The Dúnadan connection emerged in the course of writing LotR, a process now revealed in detail by the later History of Middle-earth volumes. As the sequel to The Hobbit evolved, it became "attracted" to Tolkien's larger legendarium, in particular to the story of Númenor's downfall. Eventually, Umbar became the setting for Ar-Pharazôn's subjugation of Sauron, and so it became drawn into the history of the Second Age and the colonial legacy of Númenor. It is this development that lies behind Tolkien's first mention of Umbar in "Gondor and the Heirs of Anárion:"

The great cape and land-locked firth of Umbar had been Númenorean land since days of old; but it was a stronghold of the King's Men, who were afterwards called the Black Númenoreans, corrupted by Sauron, and who hated above all the followers of Elendil. After the fall of Sauron their race swiftly dwindled or became merged with the Men of Middle-earth, but they inherited without lessening their hatred of Gondor. Umbar, therefore, was only taken at great cost. (RotK.325)

The context of this explanatory note is King Eärnil I's capture and occupation of Umbar as "a great harbour and fortress of the power of Gondor (RotK.325; cf. 366)," and during the reign of his successor, Ciryandil, we are told that "the Men of the Harad, led by the lords that had been driven from Umbar, came up with great power against that stronghold (RotK.325; cf. 366)." Not pre-supposing any ulterior axe-grinding for the depiction of Umbar in these passages, it would seem that this was Tolkien's straightforward answer to the question of when the Númenórean haven had "gone native;" that is to say, by the 900s of the Third Age.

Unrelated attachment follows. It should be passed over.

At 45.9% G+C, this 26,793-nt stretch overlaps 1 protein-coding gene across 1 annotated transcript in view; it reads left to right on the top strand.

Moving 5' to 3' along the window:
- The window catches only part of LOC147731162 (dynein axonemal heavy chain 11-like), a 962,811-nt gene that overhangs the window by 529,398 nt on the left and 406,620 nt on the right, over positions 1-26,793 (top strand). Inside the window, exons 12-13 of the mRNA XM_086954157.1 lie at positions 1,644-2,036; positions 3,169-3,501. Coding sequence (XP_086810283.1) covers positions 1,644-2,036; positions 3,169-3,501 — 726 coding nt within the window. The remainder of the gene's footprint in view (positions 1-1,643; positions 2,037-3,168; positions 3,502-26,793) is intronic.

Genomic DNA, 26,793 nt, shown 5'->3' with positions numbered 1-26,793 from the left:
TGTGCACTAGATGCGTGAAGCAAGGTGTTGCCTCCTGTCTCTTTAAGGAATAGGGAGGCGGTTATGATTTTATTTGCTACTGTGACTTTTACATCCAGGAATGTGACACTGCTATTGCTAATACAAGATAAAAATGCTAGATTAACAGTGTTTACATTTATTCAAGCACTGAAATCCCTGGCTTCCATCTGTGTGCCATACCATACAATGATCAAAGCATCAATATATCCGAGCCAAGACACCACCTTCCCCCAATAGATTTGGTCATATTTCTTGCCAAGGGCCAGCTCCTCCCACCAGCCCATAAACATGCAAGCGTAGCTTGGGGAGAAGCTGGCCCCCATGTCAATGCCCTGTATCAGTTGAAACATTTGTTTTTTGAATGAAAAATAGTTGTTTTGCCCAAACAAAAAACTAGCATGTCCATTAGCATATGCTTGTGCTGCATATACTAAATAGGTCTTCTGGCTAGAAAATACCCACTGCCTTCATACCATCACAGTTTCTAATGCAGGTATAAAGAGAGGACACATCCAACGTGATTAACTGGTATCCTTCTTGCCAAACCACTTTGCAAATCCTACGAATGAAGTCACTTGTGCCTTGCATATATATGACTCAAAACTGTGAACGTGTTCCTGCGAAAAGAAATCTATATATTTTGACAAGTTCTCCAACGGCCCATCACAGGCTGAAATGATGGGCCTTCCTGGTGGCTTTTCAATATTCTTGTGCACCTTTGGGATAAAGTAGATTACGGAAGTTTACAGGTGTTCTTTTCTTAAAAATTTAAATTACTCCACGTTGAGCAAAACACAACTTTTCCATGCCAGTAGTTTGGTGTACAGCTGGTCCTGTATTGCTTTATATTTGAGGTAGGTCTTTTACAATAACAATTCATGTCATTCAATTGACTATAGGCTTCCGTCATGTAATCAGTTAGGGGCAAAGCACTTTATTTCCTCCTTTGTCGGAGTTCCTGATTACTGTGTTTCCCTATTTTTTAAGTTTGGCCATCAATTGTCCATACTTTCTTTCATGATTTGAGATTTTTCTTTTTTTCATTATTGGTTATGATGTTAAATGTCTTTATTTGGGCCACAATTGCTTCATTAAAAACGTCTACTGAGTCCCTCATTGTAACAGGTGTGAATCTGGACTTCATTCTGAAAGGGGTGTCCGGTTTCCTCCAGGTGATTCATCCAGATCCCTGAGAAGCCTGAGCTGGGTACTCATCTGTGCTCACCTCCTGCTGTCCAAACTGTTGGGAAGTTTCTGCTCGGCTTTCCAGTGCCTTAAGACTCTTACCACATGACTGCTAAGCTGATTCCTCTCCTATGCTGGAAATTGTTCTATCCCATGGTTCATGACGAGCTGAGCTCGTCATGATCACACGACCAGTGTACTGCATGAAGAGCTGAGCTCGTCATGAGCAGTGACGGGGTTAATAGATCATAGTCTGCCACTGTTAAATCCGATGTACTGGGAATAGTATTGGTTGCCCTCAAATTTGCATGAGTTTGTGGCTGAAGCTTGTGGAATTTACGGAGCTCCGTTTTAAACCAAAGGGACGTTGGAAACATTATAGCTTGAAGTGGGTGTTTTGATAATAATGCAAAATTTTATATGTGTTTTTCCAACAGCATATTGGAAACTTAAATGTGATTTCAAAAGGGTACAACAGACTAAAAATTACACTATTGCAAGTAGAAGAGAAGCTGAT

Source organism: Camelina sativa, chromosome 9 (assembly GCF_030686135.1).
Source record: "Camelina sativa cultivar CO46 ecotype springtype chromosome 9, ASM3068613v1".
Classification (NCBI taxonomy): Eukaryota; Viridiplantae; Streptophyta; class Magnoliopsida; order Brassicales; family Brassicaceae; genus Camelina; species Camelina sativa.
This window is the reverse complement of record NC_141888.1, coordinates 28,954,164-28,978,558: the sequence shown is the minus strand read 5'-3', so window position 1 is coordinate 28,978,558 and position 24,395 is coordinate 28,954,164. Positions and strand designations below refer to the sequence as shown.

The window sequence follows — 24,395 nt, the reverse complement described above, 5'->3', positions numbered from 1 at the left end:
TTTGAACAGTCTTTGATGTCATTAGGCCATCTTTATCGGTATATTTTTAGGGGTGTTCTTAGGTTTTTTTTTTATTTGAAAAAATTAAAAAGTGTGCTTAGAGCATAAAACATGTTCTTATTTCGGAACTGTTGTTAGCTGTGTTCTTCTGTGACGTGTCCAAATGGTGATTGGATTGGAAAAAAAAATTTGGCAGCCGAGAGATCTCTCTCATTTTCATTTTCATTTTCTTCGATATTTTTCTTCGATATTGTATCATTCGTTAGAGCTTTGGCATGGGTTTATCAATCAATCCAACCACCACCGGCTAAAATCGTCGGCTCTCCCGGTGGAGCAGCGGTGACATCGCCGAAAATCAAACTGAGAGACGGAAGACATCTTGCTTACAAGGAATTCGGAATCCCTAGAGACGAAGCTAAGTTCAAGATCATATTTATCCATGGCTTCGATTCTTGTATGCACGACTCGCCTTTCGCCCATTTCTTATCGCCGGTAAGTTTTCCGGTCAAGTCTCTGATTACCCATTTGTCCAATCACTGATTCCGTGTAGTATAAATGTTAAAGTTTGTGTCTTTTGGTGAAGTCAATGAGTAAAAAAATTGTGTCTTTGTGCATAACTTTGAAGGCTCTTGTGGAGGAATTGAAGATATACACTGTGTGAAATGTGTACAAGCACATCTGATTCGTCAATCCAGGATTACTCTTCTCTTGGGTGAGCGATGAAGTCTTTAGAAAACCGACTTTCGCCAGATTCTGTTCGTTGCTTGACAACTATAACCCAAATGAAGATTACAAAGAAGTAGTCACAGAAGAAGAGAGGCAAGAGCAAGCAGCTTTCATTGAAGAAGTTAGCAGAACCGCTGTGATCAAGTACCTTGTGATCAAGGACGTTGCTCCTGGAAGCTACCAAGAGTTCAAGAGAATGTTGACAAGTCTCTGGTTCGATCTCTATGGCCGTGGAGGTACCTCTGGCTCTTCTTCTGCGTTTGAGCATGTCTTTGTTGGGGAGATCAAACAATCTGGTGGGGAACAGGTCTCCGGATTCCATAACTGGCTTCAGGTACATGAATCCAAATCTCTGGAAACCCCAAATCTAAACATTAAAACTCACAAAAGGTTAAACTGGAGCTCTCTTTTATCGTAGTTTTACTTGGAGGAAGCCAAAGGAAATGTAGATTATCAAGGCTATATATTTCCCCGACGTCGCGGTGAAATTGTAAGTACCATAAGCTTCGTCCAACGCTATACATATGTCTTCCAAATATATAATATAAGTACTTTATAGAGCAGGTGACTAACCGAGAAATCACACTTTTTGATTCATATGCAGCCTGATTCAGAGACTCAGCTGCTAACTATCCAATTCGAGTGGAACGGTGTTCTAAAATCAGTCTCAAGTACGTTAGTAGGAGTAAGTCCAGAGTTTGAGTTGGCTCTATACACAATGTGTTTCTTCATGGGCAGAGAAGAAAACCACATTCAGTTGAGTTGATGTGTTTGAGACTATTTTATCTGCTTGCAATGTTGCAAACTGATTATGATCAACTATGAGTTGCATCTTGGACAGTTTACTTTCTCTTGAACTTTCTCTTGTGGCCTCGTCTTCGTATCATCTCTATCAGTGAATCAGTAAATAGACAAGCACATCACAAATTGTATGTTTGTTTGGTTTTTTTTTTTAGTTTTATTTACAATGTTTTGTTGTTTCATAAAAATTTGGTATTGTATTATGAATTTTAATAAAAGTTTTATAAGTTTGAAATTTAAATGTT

But what might "going native" mean in this particular historical setting? Genetically at least, the Black Númenóreans seem to have become indistinguishable from the Haradrim. Then what of culturally and linguistically? Did they still think of themselves as "King's Men?" Did they preserve Adûnaic as their native tongue? Did they maintain their distinctive mode of worship, fueled by the Númenórean longing for immortality, or did they adopt religious traditions practiced by the Southrons? Was the process of "merging" with the Men of Harad a peaceful one, or was it an expression of the latter's ascendancy over the former?
Unfortunately, Tolkien makes no attempt to answer any of these questions. They simply did not interest him (or he had not yet given pause to consider them - it is not as though he did not have a zillion other issues to deal with in respect of his mythology). Some informed speculation is possible, however, based on other information Tolkien gives us. It is to this that I now turn.